Half of Canadians under 30 have given up on owning a single-family home: survey
CANMORE, ALTA. -- For the vast majority of young Canadians, the dream of owning a home is no longer a given. In fact, for many, the likelihood of becoming a homeowner is becoming a more distant prospect the older they get.
More than 80 per cent of Canadians between the ages of 18 and 28 – also known as Generation Z – worry they will not be able to afford a home in their city of choice thanks to soaring real-estate prices and increasing cost of living, according to a recent survey conducted by Sotheby’s International Realty.
Half have already given up on the dream of owning a single-family home.
Researchers with the luxury real estate brand surveyed 1,502 Gen Z Canadians living in Vancouver, Calgary, Toronto and Montreal as part of the survey aimed at quantifying the sentiment among the next generation of first-time homebuyers.
The top financial barrier cited by respondents was the ability to save for a down payment while managing their current living expenses – a factor that is not expected to ease thanks to rising inflation rates.
Interestingly, despite these challenges, Generation Z’s desire to own single family homes remains high, with 70 per cent reporting that they would want to purchase a single-family home in their peak earning years if budget were not a consideration.
Half of those surveyed say it’s more realistic that their first home purchase will be a higher-density housing type, such as a condo, an attached home, or a townhome. Yet still, 39 per cent report that they are most likely to buy a single-family home as their first residence.
“It is clear from our research that while rising housing affordability challenges are top-of-mind for Canada’s Generation Z homebuyers, the desire and demand for home ownership and specifically, single family home ownership, has not subsided from previous generations,” Don Kottick, President and CEO, Sotheby’s International Realty Canada, said in a press release.
“The older segment of this generation is now on the brink of first-time homeownership and are poised to be both an influential consumer force in the Canadian housing market, and a prominent voice in defining housing needs in our communities.”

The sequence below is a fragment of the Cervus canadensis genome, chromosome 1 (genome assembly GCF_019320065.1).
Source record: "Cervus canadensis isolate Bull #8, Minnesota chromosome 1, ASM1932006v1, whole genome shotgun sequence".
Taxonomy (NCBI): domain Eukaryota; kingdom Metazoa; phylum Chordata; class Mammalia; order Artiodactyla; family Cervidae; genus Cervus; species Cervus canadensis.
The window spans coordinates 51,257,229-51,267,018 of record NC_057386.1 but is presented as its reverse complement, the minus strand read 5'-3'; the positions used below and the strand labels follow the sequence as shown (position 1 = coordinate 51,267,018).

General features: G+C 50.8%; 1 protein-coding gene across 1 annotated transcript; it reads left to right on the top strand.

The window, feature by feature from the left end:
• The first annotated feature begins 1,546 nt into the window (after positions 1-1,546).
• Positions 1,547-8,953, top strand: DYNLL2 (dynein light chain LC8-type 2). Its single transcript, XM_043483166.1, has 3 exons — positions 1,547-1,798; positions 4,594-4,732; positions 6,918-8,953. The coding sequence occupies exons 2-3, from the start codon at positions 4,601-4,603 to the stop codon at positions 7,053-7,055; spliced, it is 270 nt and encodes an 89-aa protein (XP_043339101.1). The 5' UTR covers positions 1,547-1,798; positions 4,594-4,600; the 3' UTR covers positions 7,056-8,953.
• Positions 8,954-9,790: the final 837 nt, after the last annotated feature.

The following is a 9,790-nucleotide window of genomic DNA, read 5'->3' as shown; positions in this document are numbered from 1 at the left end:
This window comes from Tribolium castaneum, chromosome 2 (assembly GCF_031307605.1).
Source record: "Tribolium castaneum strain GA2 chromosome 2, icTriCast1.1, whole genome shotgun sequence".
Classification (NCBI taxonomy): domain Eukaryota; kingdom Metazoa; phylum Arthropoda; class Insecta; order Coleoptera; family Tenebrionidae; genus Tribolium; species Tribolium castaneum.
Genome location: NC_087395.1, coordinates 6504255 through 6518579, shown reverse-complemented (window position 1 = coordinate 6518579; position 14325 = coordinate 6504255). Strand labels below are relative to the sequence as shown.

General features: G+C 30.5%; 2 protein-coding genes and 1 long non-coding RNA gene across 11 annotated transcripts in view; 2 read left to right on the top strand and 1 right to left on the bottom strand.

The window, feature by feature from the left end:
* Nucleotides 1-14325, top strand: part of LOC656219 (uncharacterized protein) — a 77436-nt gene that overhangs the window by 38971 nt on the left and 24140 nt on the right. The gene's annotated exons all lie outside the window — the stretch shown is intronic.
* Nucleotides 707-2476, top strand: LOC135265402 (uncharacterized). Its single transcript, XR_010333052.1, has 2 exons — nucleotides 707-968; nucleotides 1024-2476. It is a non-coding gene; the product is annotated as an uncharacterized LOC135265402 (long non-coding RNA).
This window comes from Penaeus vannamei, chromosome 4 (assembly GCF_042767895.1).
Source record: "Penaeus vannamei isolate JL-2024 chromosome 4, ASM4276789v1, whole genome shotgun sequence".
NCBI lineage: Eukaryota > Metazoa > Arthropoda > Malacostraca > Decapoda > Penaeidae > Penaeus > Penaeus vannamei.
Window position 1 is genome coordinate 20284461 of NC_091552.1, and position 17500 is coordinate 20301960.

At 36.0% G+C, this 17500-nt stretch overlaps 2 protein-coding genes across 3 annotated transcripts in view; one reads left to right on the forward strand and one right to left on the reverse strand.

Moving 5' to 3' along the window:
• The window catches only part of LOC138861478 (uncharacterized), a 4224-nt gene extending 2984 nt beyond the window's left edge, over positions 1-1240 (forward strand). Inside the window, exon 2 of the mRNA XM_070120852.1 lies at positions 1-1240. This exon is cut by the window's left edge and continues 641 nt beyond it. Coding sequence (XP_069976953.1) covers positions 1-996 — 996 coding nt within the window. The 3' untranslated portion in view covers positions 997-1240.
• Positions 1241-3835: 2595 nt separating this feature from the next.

National home sales in Canada set a new annual record this year, rising 8.6 per cent from September to October.
The total sale of single family one-storey and two-storey homes, as well as townhouses and apartments, saw month-over-month increases across about three-quarters of all local markets, including all major Canadian cities, marking the largest month-over-month growth since July 2020.
But, according to the MLS Home Price Index, year-over-year Canadian home price levels have seen a growth of 23.4 per cent.
To put that in context, if you were to do a like-for-like comparison of houses, a four-bedroom house in a suburb of a typical Canadian city has gone up by 20 per cent in the past year.
And, according to Re/Max's housing market outlook report published last week, housing prices are expected to increase steadily in 2022, with a short supply of homes many popular regions pushing up costs further.
CALGARY LEADS THE WAY FOR FIRST-TIME BUYERS
The results of Sotheby’s survey show that Calgary and Montreal are attracting first-time home buyers from other major Canadian cities and retaining locals of the same age group thanks to comparatively affordable real estate prices and strong job markets.
Of all the cities included in the survey, Calgary’s Generation Z adults were among the most optimistic about their prospects of home ownership, and the most confident in their ability to specifically purchase a single-family home.
With single family home prices averaging $540,900 in Calgary, a fraction of that in the Greater Toronto Area (GTA) where average prices have increased to $1,540,432, and Metro Vancouver, where benchmark prices have surged to $1,850,500, those in Calgary the most confident in their dream of owning a single-family home.
In Montreal, 79 per cent of respondents think they will afford a primary residence in the city in their lifetime, with 57 per cent reporting that they are “very likely” to do so.
Interestingly, despite steep price gains, 15 per cent of Vancouver-area Gen Z adults already own their primary residence, the highest rate among Gen Z’s in Canada’s largest metropolitan areas.
However, 82 per cent of Vancouverites who have not yet purchased their first home are worried that they will not be able to in their community of choice due to escalating real estate prices.
Fifty-two per cent of Toronto residents surveyed do not believe they will ever buy a single-family home – a figure higher than in Montreal and Calgary, but lower than in Vancouver.
Despite high prices and a red-hot market, the report indicates that over 70 per cent of young Toronto buyers remain optimistic, but half of those surveyed say that their first home will most likely be a higher-density housing type.
Twenty-five per cent of respondents reported that their first home purchase will likely be a condominium, while 18 per cent said that their first home will be an attached home/townhouse and seven per cent said that their first home purchase will be a duplex/triplex.
- With files from Jennifer Ferreira, Anthony Vasquez-Peddie and CTV Toronto